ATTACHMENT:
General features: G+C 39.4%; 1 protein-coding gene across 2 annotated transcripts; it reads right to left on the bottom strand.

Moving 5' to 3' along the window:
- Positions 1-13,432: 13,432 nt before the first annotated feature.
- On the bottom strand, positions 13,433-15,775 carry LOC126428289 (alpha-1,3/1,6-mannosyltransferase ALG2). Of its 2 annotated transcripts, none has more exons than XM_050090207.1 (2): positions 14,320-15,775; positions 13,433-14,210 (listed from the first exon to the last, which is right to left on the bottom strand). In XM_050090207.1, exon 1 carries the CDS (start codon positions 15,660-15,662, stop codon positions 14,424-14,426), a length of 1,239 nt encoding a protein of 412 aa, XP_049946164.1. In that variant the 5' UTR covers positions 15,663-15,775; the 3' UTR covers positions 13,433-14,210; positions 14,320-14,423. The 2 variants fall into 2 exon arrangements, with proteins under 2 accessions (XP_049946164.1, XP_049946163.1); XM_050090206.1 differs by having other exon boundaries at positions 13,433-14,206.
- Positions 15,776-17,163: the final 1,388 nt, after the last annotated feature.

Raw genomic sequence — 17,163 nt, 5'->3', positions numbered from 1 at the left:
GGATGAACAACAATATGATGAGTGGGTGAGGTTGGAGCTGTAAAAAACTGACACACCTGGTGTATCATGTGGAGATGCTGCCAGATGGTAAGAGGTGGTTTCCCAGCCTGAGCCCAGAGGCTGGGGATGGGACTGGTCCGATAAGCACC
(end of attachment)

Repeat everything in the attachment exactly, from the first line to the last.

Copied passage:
General features: G+C 39.4%; 1 protein-coding gene across 2 annotated transcripts; it reads right to left on the bottom strand.

Moving 5' to 3' along the window:
- Positions 1-13,432: 13,432 nt before the first annotated feature.
- On the bottom strand, positions 13,433-15,775 carry LOC126428289 (alpha-1,3/1,6-mannosyltransferase ALG2). Of its 2 annotated transcripts, none has more exons than XM_050090207.1 (2): positions 14,320-15,775; positions 13,433-14,210 (listed from the first exon to the last, which is right to left on the bottom strand). In XM_050090207.1, exon 1 carries the CDS (start codon positions 15,660-15,662, stop codon positions 14,424-14,426), a length of 1,239 nt encoding a protein of 412 aa, XP_049946164.1. In that variant the 5' UTR covers positions 15,663-15,775; the 3' UTR covers positions 13,433-14,210; positions 14,320-14,423. The 2 variants fall into 2 exon arrangements, with proteins under 2 accessions (XP_049946164.1, XP_049946163.1); XM_050090206.1 differs by having other exon boundaries at positions 13,433-14,206.
- Positions 15,776-17,163: the final 1,388 nt, after the last annotated feature.

Raw genomic sequence — 17,163 nt, 5'->3', positions numbered from 1 at the left:
GGATGAACAACAATATGATGAGTGGGTGAGGTTGGAGCTGTAAAAAACTGACACACCTGGTGTATCATGTGGAGATGCTGCCAGATGGTAAGAGGTGGTTTCCCAGCCTGAGCCCAGAGGCTGGGGATGGGACTGGTCCGATAAGCACC